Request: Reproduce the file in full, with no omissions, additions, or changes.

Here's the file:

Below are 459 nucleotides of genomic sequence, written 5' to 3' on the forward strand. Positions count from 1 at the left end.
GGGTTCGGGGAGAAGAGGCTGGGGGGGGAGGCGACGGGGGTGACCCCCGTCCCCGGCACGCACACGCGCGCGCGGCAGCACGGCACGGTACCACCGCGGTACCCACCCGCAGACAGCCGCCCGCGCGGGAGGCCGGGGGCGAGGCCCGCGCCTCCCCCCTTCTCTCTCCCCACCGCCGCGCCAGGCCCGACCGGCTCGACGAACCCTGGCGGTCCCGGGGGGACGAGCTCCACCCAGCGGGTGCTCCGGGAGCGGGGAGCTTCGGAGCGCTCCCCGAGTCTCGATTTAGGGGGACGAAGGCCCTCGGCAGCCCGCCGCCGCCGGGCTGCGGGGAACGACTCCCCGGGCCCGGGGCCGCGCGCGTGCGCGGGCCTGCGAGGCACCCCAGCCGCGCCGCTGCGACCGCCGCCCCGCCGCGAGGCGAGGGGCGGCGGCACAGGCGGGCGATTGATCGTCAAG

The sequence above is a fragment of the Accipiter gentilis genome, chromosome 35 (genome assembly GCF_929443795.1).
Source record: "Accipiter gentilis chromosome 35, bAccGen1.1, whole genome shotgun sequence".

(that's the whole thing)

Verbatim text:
Below are 459 nucleotides of genomic sequence, written 5' to 3' on the forward strand. Positions count from 1 at the left end.
GGGTTCGGGGAGAAGAGGCTGGGGGGGGAGGCGACGGGGGTGACCCCCGTCCCCGGCACGCACACGCGCGCGCGGCAGCACGGCACGGTACCACCGCGGTACCCACCCGCAGACAGCCGCCCGCGCGGGAGGCCGGGGGCGAGGCCCGCGCCTCCCCCCTTCTCTCTCCCCACCGCCGCGCCAGGCCCGACCGGCTCGACGAACCCTGGCGGTCCCGGGGGGACGAGCTCCACCCAGCGGGTGCTCCGGGAGCGGGGAGCTTCGGAGCGCTCCCCGAGTCTCGATTTAGGGGGACGAAGGCCCTCGGCAGCCCGCCGCCGCCGGGCTGCGGGGAACGACTCCCCGGGCCCGGGGCCGCGCGCGTGCGCGGGCCTGCGAGGCACCCCAGCCGCGCCGCTGCGACCGCCGCCCCGCCGCGAGGCGAGGGGCGGCGGCACAGGCGGGCGATTGATCGTCAAG

The sequence above is a fragment of the Accipiter gentilis genome, chromosome 35 (genome assembly GCF_929443795.1).
Source record: "Accipiter gentilis chromosome 35, bAccGen1.1, whole genome shotgun sequence".